Few months before the super typhoon Haiyan (Yolanda) struck Manicani Island in Eastern Samar, Venerando Badilla Sr., fondly called Mang Nando by the residents, was arrested along with six other for the murder of a mining engineer and contractor. He was seventy five.
Mang Nando was a fisherman, farmer, and an esteemed resident of Manicani. He used to lead a simple but happy life in the island but when mining was permitted in the early 2000s, he saw drastic changes on the island that is home to him and three thousand others. Arable lands were reduced and fishing became more difficult. He would see fewer and fewer cockatoos endemic to the island. And worst, he saw how his community became divided among those who favour mining because of the easy profit and those who object it. Among families, the division was also evident. But Mang Nando’s faith was his compass. He loves Manicani as God’s gift and inheritance. He knew it is his duty to stand up.
It appeared that Mang Nando was an easy target of suspicion because of his involvement in campaigning against the operation of a nickel ore mining corporation. For years, he has been active in organizing and educating people about the detrimental effects of the mining in their island community. “No amount of money will compare to Manicani’s natural beauty. Kay biyaya man sya. (It’s God’s gift to us.) Even if I die fighting for it, I will not stop.”.
Mang Nando was jailed along with six others but the people’s campaign against the mining operations did not stop. Their campaign actually found new voices and new allies. National organizations and church people stood alongside them. International and local media picked up their story and amplified their cause to a broader audience. Bishops appealed for their release. When the RGS started its development projects in Manicani on 2013 as response to the humanitarian needs of disaster-affected communities, it supported the people’s anti-mining campaigns as well.
Engaging in political actions is not new to the sisters and lay mission partners. In the congregation’s newly released position paper on integral ecology, it is stated that it is critical to “be politically active on issues such as trade, climate, practices of trans-national corporations, harm of military industry and armaments, national energy policies, and sustainable water usage, in order to eliminate the structural causes of the dysfunction.”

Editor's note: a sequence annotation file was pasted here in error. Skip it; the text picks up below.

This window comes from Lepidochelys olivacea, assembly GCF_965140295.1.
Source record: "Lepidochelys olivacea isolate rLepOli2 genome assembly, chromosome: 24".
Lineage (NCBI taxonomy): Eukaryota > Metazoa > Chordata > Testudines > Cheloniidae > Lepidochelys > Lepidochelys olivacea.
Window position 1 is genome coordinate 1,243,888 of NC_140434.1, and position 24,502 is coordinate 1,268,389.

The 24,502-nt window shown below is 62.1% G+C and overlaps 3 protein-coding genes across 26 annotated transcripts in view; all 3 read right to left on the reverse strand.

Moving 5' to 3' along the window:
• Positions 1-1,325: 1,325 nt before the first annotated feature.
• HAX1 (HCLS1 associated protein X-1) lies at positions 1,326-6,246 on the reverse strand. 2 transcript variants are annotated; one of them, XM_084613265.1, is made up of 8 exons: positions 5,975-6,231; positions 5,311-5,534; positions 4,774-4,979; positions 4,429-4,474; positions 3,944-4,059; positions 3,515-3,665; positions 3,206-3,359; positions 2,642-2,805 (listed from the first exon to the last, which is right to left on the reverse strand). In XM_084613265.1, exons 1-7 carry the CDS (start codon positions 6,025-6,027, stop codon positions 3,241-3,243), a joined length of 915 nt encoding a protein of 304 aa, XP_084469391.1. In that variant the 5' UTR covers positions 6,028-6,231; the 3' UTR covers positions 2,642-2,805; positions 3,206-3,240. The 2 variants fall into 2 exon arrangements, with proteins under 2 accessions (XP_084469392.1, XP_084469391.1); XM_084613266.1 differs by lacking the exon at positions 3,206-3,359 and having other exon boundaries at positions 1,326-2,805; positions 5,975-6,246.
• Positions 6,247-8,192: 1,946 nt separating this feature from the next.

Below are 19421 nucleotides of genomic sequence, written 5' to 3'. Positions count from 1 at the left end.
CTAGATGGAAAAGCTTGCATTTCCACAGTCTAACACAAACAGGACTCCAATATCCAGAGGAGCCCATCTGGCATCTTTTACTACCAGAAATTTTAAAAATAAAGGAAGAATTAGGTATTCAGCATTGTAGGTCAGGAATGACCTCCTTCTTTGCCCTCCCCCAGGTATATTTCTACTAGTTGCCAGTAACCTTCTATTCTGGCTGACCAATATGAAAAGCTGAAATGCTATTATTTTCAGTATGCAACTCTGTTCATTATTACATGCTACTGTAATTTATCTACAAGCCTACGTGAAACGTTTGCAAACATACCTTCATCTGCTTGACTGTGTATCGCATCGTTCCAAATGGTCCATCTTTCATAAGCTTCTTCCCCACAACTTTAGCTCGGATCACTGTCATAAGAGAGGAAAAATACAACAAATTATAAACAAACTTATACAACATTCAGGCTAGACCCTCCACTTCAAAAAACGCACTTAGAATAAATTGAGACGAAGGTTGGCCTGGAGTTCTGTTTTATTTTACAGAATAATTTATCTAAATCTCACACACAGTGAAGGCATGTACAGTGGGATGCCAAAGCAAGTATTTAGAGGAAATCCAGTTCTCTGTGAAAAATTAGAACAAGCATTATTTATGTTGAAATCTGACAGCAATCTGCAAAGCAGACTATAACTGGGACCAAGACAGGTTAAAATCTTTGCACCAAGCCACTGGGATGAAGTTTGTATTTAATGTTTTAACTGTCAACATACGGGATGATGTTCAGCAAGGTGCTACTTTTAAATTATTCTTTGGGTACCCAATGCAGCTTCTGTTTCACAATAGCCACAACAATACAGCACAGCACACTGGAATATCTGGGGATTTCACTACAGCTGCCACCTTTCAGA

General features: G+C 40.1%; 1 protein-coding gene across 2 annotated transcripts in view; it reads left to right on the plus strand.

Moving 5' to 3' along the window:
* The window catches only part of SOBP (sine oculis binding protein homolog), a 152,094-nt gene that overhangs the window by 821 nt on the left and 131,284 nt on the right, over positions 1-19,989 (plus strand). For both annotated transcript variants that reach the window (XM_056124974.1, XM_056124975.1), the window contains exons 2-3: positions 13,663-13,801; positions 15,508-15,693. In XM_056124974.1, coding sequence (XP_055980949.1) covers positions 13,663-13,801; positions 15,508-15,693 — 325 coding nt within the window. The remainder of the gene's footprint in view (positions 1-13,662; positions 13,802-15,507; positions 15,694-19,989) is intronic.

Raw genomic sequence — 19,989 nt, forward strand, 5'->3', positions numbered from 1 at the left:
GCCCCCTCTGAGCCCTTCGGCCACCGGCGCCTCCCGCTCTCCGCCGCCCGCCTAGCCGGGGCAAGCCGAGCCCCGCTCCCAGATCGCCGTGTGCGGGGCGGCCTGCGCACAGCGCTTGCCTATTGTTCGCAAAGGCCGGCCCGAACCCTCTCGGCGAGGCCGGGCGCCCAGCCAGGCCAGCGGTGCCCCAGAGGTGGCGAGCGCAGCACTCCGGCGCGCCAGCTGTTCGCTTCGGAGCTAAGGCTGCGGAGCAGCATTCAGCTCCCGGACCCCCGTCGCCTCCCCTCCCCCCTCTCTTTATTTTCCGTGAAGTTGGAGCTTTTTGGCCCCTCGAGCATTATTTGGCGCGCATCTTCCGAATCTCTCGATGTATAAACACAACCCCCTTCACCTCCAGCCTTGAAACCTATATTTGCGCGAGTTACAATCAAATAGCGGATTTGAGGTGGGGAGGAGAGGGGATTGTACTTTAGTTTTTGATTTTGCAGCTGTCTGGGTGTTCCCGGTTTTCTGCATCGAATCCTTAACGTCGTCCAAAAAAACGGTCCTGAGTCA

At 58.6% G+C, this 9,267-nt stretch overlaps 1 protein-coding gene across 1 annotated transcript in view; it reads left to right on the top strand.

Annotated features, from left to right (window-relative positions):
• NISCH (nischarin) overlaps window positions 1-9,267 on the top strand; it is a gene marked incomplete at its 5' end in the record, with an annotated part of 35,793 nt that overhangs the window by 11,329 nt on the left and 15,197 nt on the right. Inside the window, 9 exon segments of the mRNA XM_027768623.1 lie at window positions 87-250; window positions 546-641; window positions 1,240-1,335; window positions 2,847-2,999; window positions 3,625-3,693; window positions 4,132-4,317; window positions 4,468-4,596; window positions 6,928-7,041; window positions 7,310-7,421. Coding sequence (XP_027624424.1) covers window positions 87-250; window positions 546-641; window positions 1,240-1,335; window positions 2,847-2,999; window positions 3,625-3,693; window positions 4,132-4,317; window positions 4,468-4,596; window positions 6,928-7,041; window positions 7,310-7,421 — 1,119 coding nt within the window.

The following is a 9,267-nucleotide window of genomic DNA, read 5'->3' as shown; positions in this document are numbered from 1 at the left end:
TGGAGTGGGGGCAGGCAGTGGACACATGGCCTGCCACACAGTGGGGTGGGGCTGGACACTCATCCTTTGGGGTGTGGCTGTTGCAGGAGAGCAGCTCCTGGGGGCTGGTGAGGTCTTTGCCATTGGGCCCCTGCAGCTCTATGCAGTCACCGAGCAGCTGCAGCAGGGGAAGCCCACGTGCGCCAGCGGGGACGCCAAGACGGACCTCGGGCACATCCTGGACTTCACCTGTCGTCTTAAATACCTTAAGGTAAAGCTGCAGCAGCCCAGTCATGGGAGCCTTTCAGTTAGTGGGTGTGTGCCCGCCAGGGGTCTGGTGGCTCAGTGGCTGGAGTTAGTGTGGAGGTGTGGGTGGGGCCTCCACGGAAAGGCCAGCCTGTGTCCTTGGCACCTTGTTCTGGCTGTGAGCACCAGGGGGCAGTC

On February 19, 2018 after five years and six months on remand, Mang Nando’s group was released and all charges against them were dropped. Assisted by his daughter who is also active in the campaign and defied all bureaucratic odds just to get his father home, he returned to Manicani, 79 years old. His return that day was a fitting surprise he could give to his wife. It was their fifty eighth wedding anniversary.
Few days ago, we visited Mang Nando and listened to his stories. When asked about his plans to do now that he is back to the island, his reply reflected all the love that he has for the island and his family, “Of course! I will continue in whatever way I can. My grandchildren and their children deserve to inherit a beautiful place.”
Mang Nando’s prophetic witnessing affirms our mission of reconciliation in communities that are being undermined and the benefits of development are not shared equitably. His witnessing is an inspiration to many people of Manicani Island to love the environment by protecting and preserving its natural resources.